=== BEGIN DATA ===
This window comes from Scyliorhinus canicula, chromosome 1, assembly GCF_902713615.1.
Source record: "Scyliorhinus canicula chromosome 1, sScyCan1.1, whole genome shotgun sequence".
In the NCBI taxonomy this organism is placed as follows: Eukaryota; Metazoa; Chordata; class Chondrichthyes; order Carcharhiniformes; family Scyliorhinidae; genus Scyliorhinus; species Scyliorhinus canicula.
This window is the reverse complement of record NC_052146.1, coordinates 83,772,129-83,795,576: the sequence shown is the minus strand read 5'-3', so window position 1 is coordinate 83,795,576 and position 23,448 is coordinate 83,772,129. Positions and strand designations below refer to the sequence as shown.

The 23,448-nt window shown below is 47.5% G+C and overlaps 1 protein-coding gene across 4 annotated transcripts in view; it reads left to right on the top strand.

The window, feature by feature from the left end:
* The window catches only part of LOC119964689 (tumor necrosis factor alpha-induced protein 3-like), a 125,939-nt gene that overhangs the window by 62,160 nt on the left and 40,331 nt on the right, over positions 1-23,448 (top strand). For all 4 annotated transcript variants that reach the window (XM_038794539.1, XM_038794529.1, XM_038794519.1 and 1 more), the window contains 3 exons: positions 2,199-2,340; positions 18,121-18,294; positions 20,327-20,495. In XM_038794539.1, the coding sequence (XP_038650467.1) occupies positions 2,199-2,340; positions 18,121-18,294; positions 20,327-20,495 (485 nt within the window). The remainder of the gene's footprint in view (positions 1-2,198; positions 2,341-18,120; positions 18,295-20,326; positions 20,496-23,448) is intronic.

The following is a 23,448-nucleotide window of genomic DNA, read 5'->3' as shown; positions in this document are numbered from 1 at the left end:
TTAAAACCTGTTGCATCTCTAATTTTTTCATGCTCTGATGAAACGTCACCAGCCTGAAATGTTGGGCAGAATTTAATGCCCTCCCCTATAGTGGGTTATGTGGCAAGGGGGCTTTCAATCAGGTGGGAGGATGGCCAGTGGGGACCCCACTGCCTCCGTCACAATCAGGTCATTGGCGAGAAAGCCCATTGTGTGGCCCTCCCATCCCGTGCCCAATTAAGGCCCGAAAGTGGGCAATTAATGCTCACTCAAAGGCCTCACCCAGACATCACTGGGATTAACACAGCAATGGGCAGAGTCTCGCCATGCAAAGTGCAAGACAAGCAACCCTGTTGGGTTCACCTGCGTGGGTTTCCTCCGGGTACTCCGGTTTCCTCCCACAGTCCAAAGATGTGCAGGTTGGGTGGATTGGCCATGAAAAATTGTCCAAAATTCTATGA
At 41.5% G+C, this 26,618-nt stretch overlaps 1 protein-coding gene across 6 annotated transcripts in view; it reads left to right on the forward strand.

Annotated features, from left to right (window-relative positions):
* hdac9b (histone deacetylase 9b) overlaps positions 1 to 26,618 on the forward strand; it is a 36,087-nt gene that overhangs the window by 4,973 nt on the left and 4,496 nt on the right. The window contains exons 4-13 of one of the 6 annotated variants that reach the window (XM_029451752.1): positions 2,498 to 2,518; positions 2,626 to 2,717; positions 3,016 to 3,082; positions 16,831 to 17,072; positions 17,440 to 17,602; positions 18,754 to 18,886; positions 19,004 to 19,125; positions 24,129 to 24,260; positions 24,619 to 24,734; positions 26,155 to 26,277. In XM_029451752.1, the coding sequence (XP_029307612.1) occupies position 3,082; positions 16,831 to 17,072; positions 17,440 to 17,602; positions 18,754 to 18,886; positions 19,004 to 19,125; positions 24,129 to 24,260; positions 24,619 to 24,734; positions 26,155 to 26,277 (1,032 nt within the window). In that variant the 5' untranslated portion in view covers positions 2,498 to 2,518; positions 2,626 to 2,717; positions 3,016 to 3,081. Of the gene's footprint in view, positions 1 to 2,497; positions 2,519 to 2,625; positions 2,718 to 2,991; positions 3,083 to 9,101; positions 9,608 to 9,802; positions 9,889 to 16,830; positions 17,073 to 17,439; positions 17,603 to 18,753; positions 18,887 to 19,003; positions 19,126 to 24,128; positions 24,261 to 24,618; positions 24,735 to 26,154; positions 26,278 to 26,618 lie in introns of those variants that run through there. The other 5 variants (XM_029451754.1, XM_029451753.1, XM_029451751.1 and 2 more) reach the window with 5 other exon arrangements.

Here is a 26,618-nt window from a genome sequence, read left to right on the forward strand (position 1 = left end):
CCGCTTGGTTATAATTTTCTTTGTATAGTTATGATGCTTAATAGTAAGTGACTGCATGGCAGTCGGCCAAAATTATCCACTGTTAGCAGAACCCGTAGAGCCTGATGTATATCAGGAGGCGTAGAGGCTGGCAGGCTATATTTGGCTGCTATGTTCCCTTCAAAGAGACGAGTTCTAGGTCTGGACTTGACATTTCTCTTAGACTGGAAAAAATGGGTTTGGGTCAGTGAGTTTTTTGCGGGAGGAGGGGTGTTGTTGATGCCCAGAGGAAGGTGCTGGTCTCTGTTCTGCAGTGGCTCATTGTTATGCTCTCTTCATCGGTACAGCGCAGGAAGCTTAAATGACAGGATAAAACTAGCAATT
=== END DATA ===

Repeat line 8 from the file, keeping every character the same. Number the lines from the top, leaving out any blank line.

The following is a 23,448-nucleotide window of genomic DNA, read 5'->3' as shown; positions in this document are numbered from 1 at the left end: